• The professor was stabbed in his head and stomach

ISLAMABAD: A Pakistani student was arrested Wednesday after stabbing his professor to death for organizing a mixed-gender reception at a government college, police said.

Associate professor Khalid Hameed was killed Wednesday on the campus of Sadiq Egerton College in the southern city of Bahawalpur, a local police official told AFP.

"The professor had organized a gender mix reception for the new students and the event was supposed to take place tomorrow, on Thursday," he said.

According to the report registered with the police, a copy of which was seen by AFP, the student had shouted that he killed the professor because he was "spreading obscenity."

"The gender mix reception is against the teachings of Islam and I had warned him to stop it," he was quoted as saying in the report filed with the police.

The professor's son Waleed Khan, who was with him at the time of the incident, said the student was waiting for his father.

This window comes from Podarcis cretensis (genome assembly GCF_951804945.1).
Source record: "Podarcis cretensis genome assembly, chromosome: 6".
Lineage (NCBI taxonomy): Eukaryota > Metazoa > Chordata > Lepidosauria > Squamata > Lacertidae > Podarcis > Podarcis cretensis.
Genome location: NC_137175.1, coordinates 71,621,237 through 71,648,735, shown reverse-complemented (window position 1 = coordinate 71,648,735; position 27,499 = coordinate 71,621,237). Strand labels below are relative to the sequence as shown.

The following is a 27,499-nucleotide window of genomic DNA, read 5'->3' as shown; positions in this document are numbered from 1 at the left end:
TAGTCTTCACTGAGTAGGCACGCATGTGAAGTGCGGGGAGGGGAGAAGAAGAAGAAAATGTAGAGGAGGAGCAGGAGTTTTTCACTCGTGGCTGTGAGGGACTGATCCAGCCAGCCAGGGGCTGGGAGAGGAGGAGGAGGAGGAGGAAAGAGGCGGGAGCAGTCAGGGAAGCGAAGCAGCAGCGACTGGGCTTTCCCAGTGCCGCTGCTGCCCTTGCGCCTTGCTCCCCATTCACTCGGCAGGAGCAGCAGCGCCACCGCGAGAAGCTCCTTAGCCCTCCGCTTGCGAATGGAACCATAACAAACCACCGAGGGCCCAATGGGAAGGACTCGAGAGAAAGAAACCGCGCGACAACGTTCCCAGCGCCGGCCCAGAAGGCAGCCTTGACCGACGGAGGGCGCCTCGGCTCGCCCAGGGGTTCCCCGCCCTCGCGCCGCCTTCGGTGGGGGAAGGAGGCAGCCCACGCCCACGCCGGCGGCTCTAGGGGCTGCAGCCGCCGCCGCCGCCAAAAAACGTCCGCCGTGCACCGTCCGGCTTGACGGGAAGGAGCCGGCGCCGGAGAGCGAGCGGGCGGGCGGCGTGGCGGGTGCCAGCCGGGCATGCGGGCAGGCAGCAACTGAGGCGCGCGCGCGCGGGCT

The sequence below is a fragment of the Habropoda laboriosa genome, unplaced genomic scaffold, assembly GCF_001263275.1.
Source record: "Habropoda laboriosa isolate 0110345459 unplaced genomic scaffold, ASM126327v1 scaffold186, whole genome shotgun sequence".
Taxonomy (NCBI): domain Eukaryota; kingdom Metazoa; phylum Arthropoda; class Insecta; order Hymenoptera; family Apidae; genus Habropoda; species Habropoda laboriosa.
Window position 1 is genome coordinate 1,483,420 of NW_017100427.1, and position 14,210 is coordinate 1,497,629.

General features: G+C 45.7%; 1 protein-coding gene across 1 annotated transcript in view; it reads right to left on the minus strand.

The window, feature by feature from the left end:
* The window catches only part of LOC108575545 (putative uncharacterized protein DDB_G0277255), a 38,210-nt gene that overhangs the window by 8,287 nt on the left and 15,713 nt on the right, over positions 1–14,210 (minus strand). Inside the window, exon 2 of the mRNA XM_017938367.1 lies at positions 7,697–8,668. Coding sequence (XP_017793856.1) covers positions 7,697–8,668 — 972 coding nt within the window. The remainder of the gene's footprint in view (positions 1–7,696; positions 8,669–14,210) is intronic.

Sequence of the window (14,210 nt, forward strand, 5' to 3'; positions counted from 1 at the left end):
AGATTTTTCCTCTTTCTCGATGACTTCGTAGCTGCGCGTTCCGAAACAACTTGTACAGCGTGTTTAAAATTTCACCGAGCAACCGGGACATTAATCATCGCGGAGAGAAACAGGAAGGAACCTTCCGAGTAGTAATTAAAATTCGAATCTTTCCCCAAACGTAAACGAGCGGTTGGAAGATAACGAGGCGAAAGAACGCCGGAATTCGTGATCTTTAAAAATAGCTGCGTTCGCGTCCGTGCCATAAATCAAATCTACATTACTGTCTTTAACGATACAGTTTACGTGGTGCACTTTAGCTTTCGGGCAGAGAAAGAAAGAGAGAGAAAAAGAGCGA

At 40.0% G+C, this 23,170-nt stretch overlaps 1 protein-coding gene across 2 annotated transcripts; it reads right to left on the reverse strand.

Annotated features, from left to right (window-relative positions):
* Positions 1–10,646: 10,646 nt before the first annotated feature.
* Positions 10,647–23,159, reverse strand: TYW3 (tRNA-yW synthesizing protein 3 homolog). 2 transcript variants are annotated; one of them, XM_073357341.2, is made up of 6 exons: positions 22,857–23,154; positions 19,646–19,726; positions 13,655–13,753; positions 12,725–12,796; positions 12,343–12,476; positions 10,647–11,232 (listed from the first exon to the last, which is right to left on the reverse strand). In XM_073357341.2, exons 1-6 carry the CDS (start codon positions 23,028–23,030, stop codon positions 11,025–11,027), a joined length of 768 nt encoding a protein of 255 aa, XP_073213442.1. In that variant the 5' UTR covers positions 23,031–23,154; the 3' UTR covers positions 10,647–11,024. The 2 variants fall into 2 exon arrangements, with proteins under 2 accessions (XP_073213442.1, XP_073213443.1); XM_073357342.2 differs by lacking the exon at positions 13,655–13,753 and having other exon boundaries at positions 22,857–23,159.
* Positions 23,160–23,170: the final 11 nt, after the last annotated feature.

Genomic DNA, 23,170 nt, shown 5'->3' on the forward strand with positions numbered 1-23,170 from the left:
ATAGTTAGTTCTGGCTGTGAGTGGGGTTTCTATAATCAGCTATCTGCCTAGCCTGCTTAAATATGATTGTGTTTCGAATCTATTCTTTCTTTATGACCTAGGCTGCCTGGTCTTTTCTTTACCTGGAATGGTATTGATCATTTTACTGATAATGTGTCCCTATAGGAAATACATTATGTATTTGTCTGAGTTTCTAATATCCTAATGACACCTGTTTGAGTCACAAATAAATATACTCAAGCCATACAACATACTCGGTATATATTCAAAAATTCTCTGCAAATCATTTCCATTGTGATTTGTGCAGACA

"As my father was about to step into his office, the guy attacked him with a knife, hitting him at his head and stomach," he told AFP.

"My father then fell down and I rushed to him, the student held his knife and started shouting 'I have killed him, I had told him that a gender mix reception is against Islam'," he said.

"We took him to hospital but he had already died," he said.

He said the student dropped his knife and the guards arrested him.

The Punjab provincial government said on Twitter that the student had been arrested and the chief minister had sought a report from the police.

Mixed-gender events are not uncommon in Pakistan's educational institutions but they come with more restrictions in government-owned colleges than in private ones.

Recently, a government university in Punjab issued a dress code barring female students from wearing tops with a deep neckline, sleeveless shirts, tights, skinny jeans or capri pants.

In many government universities there is a ban on students sitting as "couples" and "inappropriate" interaction between male and female students.